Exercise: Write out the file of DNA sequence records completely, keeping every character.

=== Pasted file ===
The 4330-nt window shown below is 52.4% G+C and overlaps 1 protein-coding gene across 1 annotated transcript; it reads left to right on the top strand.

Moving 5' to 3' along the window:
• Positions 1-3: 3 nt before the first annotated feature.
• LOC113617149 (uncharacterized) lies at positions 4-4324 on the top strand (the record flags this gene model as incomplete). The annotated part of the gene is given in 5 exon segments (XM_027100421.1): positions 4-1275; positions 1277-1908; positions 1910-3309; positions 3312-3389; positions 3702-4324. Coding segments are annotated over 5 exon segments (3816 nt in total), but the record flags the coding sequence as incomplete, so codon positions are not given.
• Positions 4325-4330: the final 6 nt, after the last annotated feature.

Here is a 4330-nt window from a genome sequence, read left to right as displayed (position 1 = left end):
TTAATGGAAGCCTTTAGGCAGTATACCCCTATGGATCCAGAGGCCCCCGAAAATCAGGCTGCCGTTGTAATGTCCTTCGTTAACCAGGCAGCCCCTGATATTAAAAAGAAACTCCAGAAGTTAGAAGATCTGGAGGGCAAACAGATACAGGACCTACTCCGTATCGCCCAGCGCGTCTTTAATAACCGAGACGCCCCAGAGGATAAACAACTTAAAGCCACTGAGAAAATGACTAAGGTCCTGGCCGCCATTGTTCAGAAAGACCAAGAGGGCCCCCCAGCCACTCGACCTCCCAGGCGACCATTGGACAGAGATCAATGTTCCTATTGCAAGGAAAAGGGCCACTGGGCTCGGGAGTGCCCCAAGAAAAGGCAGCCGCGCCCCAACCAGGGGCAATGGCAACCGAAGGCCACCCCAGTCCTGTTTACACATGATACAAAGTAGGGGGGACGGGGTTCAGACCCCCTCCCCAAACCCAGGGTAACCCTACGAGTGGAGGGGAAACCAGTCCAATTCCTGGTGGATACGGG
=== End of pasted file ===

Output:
The 4330-nt window shown below is 52.4% G+C and overlaps 1 protein-coding gene across 1 annotated transcript; it reads left to right on the top strand.

Moving 5' to 3' along the window:
• Positions 1-3: 3 nt before the first annotated feature.
• LOC113617149 (uncharacterized) lies at positions 4-4324 on the top strand (the record flags this gene model as incomplete). The annotated part of the gene is given in 5 exon segments (XM_027100421.1): positions 4-1275; positions 1277-1908; positions 1910-3309; positions 3312-3389; positions 3702-4324. Coding segments are annotated over 5 exon segments (3816 nt in total), but the record flags the coding sequence as incomplete, so codon positions are not given.
• Positions 4325-4330: the final 6 nt, after the last annotated feature.

Here is a 4330-nt window from a genome sequence, read left to right as displayed (position 1 = left end):
TTAATGGAAGCCTTTAGGCAGTATACCCCTATGGATCCAGAGGCCCCCGAAAATCAGGCTGCCGTTGTAATGTCCTTCGTTAACCAGGCAGCCCCTGATATTAAAAAGAAACTCCAGAAGTTAGAAGATCTGGAGGGCAAACAGATACAGGACCTACTCCGTATCGCCCAGCGCGTCTTTAATAACCGAGACGCCCCAGAGGATAAACAACTTAAAGCCACTGAGAAAATGACTAAGGTCCTGGCCGCCATTGTTCAGAAAGACCAAGAGGGCCCCCCAGCCACTCGACCTCCCAGGCGACCATTGGACAGAGATCAATGTTCCTATTGCAAGGAAAAGGGCCACTGGGCTCGGGAGTGCCCCAAGAAAAGGCAGCCGCGCCCCAACCAGGGGCAATGGCAACCGAAGGCCACCCCAGTCCTGTTTACACATGATACAAAGTAGGGGGGACGGGGTTCAGACCCCCTCCCCAAACCCAGGGTAACCCTACGAGTGGAGGGGAAACCAGTCCAATTCCTGGTGGATACGGG